Rafael Nadal's doctor Angel Ruiz-Cotorro has urged the Spaniard to consider his overall health before taking part in multiple tournaments as his body is not ready for the wear and tear as it was when he was 20. Nadal retired in the fifth set of his quarter-final match against Marin Cilic because of an injury, ending his hopes of a 17th Grand Slam title.
Scans conducted after the incident have since shown that the world number one has suffered a hip injury and will be ruled out for up to three weeks. However, Nadal is confident that the setback won't affect his calendar and is expected to play the Mexican Open, which starts on 26 February, before the first part of the American hard court season in Indian Wells and Miami.
Nadal suffered a knee injury at the end of 2017, which saw him pull out of the Paris Masters and the ATP World Tour Finals. The setback delayed his return to competitive action before the start of the year and the Spaniard will go into the Australian Open having not played a single competitive game thus far.
The lack of preparation obviously had an affect on his health and Cotorro believes that his client must exercise caution in choosing his games to ensure the injury does not recur in another Grand Slam.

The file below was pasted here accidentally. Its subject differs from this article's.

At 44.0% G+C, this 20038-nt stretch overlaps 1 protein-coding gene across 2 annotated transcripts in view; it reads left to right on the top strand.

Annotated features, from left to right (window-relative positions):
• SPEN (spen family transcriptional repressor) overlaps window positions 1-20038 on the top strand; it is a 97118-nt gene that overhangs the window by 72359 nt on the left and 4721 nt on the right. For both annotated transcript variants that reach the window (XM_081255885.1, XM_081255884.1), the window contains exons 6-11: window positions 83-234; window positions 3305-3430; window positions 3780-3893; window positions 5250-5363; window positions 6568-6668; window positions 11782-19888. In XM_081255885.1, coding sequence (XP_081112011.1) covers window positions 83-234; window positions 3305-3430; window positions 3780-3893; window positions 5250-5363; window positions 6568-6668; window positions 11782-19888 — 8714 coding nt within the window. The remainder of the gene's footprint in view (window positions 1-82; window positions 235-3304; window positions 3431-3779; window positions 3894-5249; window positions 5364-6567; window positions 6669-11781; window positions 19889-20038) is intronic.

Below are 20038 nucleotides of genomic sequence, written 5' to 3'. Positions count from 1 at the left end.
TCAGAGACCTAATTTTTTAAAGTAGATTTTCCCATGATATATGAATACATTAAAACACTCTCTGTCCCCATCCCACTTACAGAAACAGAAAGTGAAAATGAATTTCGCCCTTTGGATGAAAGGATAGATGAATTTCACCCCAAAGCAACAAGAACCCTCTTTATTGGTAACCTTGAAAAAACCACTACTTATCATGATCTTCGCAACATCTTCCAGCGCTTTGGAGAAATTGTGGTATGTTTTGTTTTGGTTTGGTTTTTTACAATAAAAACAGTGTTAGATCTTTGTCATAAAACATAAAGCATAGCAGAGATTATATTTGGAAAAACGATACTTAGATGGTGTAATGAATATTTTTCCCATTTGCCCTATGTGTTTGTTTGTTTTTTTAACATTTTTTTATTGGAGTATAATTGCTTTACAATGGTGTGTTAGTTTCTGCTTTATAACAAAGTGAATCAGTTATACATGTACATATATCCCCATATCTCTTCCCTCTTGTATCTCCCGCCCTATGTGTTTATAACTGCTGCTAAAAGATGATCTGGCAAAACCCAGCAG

"Obviously the competition is very demanding, as the years pass you have to take certain measures," Cotorro told Spanish newspaper El Confidencial, as quoted by the Express. "The physical condition that Rafa had with 20 years is different from the one he has with 32, after a life dedicated to high competition.
"This is logical in professional sports, as happens to Nadal happens to other players. It is true that the circuit is very demanding and now, with the bill that the sport is passing to Rafa, it is about regulating the competition."
Meanwhile, the 31-year-old launched a scathing attack on the surfaces used in the Australian Open, which he believes are too firm and may lead to a long standing injury. He backed his comments by alluding to the fact that there have been more injuries at the Australian Open than in any other Grand Slam.
"No, no, there is no reason [why I have suffered more injuries at the Australian Open than anywhere else]. But [it] happened. That's it," Nadal said.
"[It] is not the right moment to say for me. Somebody who is running the tour should think [a] little bit about what's going on. Too many people [are] getting injured. I don't know if they have to think a little bit about the health of the players.
"Not for now that we are playing, but there is life after tennis. I don't know if we keep playing [on these] very, very hard surfaces what's going to happen in the future with our lives."